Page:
What I’ve been reading

1. Dervla Murphy, A Place Apart: Northern Ireland in the 1970s.  Imagine a single Irish woman in the 1970s bicycling though Northern Ireland at the height of The Troubles.  Charming and perceptive throughout, and remarkably well-written.  Murphy is in general an underrated figure, and note she is still at it, recently in her 90s she did a Lunch with the Financial Times.

2. Marc F. Bellemare, Doing Economics: What You Should Have Learned in Grad School — But Didn’t.  A sober and very useful book, covering topics such as “Navigating Peer Review” and “Finding Funding” and “Doing Service.”  The advice offered is on the mark.  Yet the book as a whole makes economics (academia?) as a whole come across as a grim and dysfunctional profession.  You won’t find much on “generating new ideas” or “influencing policy” or “inspiring students.”  I guess they taught all those things so well in grad school!

3. Gregory Forth, Between Ape and Human: An Anthropologist on the Trail of a Hidden Humanoid.  The claim is that the Flores mini-humanoids may have existed on the island until quite recently, or possibly even still today.  I am not persuaded (for one thing the villagers promote too many other ancillary hypotheses about these creatures, for instance they fly), but at the very least this is a fascinating take on how to interpret eyewitness evidence.  And the author is a credible authority.  They should invite this guy to Hereticon, he is an actual heretic!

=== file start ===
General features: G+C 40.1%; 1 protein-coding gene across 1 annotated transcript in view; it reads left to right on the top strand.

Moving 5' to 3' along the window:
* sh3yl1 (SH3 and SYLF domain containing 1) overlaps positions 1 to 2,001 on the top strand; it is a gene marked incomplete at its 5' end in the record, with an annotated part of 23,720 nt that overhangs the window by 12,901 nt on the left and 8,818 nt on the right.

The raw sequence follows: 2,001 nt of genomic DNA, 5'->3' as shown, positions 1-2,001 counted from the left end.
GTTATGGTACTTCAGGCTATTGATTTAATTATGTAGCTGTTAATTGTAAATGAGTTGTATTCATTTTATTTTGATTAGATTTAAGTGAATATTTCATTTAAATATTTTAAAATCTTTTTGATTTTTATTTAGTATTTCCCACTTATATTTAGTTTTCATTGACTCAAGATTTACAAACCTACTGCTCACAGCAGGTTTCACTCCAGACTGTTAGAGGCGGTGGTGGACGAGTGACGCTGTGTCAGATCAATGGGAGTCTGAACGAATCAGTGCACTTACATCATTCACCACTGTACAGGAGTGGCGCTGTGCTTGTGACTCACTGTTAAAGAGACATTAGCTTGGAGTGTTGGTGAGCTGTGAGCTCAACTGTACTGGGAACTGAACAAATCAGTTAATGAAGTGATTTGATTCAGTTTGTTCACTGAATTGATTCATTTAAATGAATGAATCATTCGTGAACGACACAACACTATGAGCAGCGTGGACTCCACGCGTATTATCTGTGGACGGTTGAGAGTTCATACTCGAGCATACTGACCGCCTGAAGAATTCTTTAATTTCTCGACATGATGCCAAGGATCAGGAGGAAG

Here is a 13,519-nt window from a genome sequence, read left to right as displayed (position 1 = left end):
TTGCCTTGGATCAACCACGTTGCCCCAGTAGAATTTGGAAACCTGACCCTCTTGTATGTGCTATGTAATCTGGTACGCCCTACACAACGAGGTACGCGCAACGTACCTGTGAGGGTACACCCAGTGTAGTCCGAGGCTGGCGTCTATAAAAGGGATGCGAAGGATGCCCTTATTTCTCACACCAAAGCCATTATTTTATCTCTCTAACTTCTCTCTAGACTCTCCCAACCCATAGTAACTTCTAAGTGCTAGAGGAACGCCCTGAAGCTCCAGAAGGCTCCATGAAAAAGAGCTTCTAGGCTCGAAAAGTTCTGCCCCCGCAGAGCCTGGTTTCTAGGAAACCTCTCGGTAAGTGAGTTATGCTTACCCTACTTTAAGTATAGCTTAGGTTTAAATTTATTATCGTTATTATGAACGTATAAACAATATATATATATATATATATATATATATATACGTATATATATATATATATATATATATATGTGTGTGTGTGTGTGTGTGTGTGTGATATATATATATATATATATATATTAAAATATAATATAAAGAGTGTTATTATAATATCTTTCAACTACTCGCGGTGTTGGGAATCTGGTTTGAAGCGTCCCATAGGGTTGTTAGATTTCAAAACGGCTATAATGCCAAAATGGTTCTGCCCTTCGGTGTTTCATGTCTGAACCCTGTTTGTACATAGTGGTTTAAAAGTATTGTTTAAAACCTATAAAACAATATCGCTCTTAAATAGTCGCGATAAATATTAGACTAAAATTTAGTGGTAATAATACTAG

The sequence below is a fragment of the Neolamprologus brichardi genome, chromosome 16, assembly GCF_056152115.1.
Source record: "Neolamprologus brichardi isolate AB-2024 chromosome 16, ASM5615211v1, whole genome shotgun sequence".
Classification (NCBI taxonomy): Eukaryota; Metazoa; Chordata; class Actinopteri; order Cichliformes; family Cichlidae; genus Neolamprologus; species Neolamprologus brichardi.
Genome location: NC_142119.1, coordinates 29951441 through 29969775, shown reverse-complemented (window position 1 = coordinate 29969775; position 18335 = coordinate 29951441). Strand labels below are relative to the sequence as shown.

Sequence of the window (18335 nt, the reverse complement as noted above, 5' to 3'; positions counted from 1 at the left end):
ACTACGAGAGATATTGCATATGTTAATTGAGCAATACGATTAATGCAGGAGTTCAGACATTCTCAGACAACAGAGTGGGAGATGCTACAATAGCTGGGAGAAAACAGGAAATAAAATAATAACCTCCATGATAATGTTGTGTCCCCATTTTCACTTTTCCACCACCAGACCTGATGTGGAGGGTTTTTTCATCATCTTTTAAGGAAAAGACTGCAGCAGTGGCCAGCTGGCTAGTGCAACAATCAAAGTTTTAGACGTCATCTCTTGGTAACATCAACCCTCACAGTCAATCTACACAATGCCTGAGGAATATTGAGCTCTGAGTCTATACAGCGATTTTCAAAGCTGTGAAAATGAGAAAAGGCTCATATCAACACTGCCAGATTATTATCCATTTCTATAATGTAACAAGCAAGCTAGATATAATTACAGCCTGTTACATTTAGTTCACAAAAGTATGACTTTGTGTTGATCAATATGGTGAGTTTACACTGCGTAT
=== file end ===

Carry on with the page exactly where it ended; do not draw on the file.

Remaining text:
William R. Cross, Winslow Homer: American Passage is a definitive biography with wonderful photos, maps, and images.  Not a “picture book” but a book with amazing pictures.  And text.

Yaffa Assouline, Avant-Garde Orientalists: Tribute to Igor Savitsky.  One of the largest collections of Russian avant-garde art is in Karakalpakstan in northwestern Uzbekistan — you can view the work here, recommended.

Thomas W. Merrill, The Chevron Doctrine: Its Rise and Fall, and the Future of the Administrative State, “This book is primarily a work of history about the Chevron doctrine — where it came from, how it spread, the fate of attempts to cabin it, and recent arguments that it should be overruled o significantly rewritten.”

I have not read Jerry Z. Muller, Professor of Apocalypse: The Many Lives of Jacob Taubes, but it appears to be a work of promise.

Comments

Respond

Add Comment